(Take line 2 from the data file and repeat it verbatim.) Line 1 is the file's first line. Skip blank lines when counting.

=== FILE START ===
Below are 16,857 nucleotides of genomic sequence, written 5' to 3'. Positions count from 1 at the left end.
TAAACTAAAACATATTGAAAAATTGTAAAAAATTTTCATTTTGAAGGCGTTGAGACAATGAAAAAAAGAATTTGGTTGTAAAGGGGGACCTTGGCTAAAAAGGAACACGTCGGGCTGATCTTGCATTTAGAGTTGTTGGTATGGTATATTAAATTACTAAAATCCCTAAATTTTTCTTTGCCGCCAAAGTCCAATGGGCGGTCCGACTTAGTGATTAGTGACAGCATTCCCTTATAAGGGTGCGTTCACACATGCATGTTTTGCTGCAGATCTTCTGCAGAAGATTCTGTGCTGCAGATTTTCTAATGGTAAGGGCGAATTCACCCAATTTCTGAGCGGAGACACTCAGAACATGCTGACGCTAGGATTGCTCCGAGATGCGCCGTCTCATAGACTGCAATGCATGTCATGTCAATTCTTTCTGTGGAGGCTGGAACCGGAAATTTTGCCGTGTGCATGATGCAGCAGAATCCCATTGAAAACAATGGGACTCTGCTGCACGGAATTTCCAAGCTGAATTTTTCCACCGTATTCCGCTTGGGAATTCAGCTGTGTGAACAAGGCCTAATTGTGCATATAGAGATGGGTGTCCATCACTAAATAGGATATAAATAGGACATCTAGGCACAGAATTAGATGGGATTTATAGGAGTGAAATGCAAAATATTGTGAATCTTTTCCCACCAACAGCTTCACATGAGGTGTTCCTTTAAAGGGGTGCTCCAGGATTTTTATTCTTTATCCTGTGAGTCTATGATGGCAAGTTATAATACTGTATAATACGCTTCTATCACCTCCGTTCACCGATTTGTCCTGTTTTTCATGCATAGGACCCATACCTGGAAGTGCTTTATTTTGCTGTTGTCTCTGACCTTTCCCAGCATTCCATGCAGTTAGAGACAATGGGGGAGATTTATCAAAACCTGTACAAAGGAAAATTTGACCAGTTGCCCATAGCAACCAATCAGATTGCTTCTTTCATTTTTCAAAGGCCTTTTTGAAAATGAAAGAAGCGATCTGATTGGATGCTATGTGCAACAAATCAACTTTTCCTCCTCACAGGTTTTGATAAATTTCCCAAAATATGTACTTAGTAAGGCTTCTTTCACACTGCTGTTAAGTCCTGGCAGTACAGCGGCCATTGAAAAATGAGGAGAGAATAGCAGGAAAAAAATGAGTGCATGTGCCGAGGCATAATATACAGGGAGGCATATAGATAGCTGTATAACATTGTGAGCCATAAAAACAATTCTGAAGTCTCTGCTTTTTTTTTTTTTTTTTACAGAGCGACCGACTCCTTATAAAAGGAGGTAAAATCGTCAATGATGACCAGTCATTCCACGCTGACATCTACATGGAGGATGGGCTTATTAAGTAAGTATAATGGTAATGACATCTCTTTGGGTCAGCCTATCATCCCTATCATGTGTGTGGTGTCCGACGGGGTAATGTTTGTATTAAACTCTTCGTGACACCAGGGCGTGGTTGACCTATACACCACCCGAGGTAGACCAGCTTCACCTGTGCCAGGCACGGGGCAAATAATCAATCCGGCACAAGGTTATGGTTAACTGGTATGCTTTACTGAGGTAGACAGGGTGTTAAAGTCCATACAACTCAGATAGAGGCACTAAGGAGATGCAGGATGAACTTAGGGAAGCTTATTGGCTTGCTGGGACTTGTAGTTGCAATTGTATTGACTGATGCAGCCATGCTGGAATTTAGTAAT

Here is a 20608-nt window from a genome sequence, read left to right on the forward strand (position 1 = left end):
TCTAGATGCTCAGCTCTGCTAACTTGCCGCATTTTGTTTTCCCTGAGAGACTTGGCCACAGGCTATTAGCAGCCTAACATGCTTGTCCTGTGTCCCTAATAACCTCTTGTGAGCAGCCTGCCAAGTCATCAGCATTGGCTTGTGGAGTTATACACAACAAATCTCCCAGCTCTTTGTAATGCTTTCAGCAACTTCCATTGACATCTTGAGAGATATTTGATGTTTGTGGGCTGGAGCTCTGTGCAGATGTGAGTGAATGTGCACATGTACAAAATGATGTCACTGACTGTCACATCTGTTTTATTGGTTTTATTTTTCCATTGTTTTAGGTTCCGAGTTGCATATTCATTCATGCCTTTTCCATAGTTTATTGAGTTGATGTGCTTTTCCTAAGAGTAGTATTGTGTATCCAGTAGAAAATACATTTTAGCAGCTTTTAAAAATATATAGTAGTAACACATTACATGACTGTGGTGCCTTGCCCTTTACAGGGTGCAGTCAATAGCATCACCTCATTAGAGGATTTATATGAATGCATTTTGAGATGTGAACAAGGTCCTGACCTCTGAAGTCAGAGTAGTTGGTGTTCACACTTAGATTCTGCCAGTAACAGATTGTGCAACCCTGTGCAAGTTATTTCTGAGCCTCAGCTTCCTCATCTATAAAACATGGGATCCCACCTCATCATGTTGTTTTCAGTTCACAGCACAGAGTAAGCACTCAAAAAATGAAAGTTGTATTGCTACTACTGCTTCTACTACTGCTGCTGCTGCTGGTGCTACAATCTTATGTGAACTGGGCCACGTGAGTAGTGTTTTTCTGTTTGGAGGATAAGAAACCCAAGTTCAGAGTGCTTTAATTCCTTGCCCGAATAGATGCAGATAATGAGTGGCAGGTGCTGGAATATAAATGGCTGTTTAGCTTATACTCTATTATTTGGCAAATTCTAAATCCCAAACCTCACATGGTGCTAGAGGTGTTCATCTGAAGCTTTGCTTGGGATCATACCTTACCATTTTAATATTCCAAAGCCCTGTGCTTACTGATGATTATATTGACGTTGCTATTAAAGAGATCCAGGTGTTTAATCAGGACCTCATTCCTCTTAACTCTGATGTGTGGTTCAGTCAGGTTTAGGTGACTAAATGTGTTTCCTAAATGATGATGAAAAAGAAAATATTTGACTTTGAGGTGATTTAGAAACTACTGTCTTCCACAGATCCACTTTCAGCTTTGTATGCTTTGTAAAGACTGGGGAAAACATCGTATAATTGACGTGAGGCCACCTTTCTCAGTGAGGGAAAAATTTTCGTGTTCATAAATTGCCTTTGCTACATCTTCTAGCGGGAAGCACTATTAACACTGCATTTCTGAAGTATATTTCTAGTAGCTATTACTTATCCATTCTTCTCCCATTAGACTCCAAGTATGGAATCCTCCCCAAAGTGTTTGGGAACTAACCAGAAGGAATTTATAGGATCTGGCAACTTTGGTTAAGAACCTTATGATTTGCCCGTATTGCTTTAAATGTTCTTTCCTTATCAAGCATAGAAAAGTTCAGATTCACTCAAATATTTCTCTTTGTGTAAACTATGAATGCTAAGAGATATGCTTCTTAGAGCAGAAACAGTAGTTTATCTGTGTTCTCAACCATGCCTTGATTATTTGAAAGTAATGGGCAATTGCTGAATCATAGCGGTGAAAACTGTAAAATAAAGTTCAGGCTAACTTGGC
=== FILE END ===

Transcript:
TAAACTAAAACATATTGAAAAATTGTAAAAAATTTTCATTTTGAAGGCGTTGAGACAATGAAAAAAAGAATTTGGTTGTAAAGGGGGACCTTGGCTAAAAAGGAACACGTCGGGCTGATCTTGCATTTAGAGTTGTTGGTATGGTATATTAAATTACTAAAATCCCTAAATTTTTCTTTGCCGCCAAAGTCCAATGGGCGGTCCGACTTAGTGATTAGTGACAGCATTCCCTTATAAGGGTGCGTTCACACATGCATGTTTTGCTGCAGATCTTCTGCAGAAGATTCTGTGCTGCAGATTTTCTAATGGTAAGGGCGAATTCACCCAATTTCTGAGCGGAGACACTCAGAACATGCTGACGCTAGGATTGCTCCGAGATGCGCCGTCTCATAGACTGCAATGCATGTCATGTCAATTCTTTCTGTGGAGGCTGGAACCGGAAATTTTGCCGTGTGCATGATGCAGCAGAATCCCATTGAAAACAATGGGACTCTGCTGCACGGAATTTCCAAGCTGAATTTTTCCACCGTATTCCGCTTGGGAATTCAGCTGTGTGAACAAGGCCTAATTGTGCATATAGAGATGGGTGTCCATCACTAAATAGGATATAAATAGGACATCTAGGCACAGAATTAGATGGGATTTATAGGAGTGAAATGCAAAATATTGTGAATCTTTTCCCACCAACAGCTTCACATGAGGTGTTCCTTTAAAGGGGTGCTCCAGGATTTTTATTCTTTATCCTGTGAGTCTATGATGGCAAGTTATAATACTGTATAATACGCTTCTATCACCTCCGTTCACCGATTTGTCCTGTTTTTCATGCATAGGACCCATACCTGGAAGTGCTTTATTTTGCTGTTGTCTCTGACCTTTCCCAGCATTCCATGCAGTTAGAGACAATGGGGGAGATTTATCAAAACCTGTACAAAGGAAAATTTGACCAGTTGCCCATAGCAACCAATCAGATTGCTTCTTTCATTTTTCAAAGGCCTTTTTGAAAATGAAAGAAGCGATCTGATTGGATGCTATGTGCAACAAATCAACTTTTCCTCCTCACAGGTTTTGATAAATTTCCCAAAATATGTACTTAGTAAGGCTTCTTTCACACTGCTGTTAAGTCCTGGCAGTACAGCGGCCATTGAAAAATGAGGAGAGAATAGCAGGAAAAAAATGAGTGCATGTGCCGAGGCATAATATACAGGGAGGCATATAGATAGCTGTATAACATTGTGAGCCATAAAAACAATTCTGAAGTCTCTGCTTTTTTTTTTTTTTTTTACAGAGCGACCGACTCCTTATAAAAGGAGGTAAAATCGTCAATGATGACCAGTCATTCCACGCTGACATCTACATGGAGGATGGGCTTATTAAGTAAGTATAATGGTAATGACATCTCTTTGGGTCAGCCTATCATCCCTATCATGTGTGTGGTGTCCGACGGGGTAATGTTTGTATTAAACTCTTCGTGACACCAGGGCGTGGTTGACCTATACACCACCCGAGGTAGACCAGCTTCACCTGTGCCAGGCACGGGGCAAATAATCAATCCGGCACAAGGTTATGGTTAACTGGTATGCTTTACTGAGGTAGACAGGGTGTTAAAGTCCATACAACTCAGATAGAGGCACTAAGGAGATGCAGGATGAACTTAGGGAAGCTTATTGGCTTGCTGGGACTTGTAGTTGCAATTGTATTGACTGATGCAGCCATGCTGGAATTTAGTAAT